To many, the scene that unfolded over the last week in Hell’s Kitchen was perplexing: Why would migrants sleep on a freezing sidewalk rather than accept a bed and food in Brooklyn?

The migrants’ protest, spurred by their removal from the Watson Hotel, ignited red-hot political rhetoric from all angles.

And once again, the migrants found themselves caught in a political swirl.

But the noise obscured an important reality: The thousands of migrants who have arrived over the past months are growing increasingly frustrated and angry with life in New York.

In interviews with the Daily News before the encampment was cleared, migrants at the Watson said they feel they are being treated as political pawns, shuffled from place to place and fed empty promises, while politicians battle over funding and border policy.

Last year, a showdown between Mayor Adams and Texas Gov. Greg Abbott came to a head as buses were sent from the Southern border to NYC. Now, the influx of more than 43,000 mostly Latin American migrants has become a point of contention between Adams and President Biden, as the mayor pressures the federal government for funds and resources to manage the crisis.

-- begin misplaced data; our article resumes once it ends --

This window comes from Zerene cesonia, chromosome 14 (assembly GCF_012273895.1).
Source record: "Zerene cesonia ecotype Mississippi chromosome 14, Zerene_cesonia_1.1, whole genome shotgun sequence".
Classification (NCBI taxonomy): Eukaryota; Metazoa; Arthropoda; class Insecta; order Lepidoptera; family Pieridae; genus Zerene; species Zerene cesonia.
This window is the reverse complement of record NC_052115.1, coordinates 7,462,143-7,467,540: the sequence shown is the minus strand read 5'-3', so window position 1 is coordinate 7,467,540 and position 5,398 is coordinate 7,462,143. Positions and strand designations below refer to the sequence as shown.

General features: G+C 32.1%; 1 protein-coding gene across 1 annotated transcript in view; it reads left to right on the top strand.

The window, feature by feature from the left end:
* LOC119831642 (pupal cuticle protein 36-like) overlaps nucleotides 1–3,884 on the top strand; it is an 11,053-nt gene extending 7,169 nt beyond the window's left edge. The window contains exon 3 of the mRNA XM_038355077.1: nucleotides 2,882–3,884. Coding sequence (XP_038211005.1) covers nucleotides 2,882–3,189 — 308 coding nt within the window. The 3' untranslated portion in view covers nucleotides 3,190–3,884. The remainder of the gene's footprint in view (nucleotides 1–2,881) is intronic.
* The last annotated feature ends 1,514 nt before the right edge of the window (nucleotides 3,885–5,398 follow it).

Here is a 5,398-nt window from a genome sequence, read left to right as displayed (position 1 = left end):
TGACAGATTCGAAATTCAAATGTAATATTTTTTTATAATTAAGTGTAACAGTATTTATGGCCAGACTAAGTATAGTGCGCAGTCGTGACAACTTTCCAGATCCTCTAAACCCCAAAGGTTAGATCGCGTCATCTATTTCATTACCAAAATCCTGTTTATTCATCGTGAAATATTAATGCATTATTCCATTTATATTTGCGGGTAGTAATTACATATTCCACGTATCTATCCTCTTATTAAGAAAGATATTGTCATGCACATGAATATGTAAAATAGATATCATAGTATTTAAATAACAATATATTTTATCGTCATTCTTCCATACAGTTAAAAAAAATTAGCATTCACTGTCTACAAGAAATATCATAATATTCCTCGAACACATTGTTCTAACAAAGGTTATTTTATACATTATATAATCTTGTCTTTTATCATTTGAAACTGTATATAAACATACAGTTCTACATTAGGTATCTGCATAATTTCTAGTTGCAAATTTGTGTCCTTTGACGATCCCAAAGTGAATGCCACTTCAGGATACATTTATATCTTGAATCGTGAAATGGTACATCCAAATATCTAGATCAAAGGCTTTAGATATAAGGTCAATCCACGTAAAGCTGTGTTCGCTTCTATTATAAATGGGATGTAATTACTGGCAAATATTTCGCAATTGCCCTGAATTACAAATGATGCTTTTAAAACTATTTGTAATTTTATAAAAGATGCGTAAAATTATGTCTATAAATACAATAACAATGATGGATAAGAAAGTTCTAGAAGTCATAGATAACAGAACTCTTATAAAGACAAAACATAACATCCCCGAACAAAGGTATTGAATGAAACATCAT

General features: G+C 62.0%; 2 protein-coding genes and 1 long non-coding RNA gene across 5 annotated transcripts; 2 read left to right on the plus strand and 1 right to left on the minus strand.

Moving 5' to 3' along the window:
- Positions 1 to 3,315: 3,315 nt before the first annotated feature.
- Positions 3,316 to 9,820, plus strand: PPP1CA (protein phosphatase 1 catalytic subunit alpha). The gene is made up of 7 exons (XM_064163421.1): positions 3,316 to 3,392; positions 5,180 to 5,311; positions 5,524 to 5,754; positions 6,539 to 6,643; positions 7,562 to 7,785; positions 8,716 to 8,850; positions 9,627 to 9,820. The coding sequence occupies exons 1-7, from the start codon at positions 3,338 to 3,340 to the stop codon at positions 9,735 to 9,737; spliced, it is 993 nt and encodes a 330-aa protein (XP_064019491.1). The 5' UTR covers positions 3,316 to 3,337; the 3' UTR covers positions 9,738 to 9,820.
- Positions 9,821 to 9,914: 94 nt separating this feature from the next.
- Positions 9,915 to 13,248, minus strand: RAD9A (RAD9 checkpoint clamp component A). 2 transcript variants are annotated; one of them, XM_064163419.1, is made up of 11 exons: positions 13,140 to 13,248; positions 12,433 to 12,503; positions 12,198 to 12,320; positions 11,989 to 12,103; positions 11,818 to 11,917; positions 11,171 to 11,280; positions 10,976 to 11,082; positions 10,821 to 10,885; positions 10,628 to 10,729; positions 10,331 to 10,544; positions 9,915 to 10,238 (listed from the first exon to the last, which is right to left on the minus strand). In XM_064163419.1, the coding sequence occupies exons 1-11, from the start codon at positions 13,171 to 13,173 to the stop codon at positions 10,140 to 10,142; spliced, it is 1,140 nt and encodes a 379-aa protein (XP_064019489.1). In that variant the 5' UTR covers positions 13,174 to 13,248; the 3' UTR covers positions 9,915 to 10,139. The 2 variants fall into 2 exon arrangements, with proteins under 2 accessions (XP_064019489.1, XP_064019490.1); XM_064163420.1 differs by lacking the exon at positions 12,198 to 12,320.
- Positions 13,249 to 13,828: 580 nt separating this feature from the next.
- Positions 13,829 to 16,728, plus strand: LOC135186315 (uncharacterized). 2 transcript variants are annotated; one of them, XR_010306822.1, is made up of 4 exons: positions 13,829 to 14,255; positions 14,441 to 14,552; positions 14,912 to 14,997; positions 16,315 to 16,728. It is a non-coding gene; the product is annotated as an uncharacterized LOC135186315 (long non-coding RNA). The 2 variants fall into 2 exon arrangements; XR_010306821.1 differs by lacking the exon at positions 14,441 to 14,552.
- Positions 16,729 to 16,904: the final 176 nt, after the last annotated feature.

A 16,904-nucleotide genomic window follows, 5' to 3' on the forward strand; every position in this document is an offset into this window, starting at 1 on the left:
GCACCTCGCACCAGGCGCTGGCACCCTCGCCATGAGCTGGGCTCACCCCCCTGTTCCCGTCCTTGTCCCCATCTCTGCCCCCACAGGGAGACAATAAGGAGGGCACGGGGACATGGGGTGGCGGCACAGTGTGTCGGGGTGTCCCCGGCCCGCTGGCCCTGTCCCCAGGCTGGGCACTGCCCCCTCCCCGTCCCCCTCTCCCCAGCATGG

The standoff at the Watson Hotel stirred more controversy. The Adams administration sounded the alarm against misinformation and outside influences as cameras flocked, advocates lashed back and right-wing pundits sounded off.

But the migrants say their battle is not partisan. They say they want to work, find apartments and start new lives. Many of those at the Watson had been rehoused there after being placed at the now-shuttered Randall’s Island site. The prospect of being shipped to another remote location in Red Hook — far from transit, jobs and options — was a breaking point. The standoff outside of the hotel, migrants said, was a chance to be heard.

“We want to be treated as human beings … We are fighting to be able to work and get our lives together, to become independent,” said Ivan Pereira, a migrant from Venezuela, said as he stood outside the Watson this week. “This treatment, it isn’t right.”

Pereira is among the dozens of migrants who told the Daily News that the protest wasn’t simply about the transfer to the Red Hook facility — but about the hurdles they’ve faced in trying to create new lives for themselves in New York.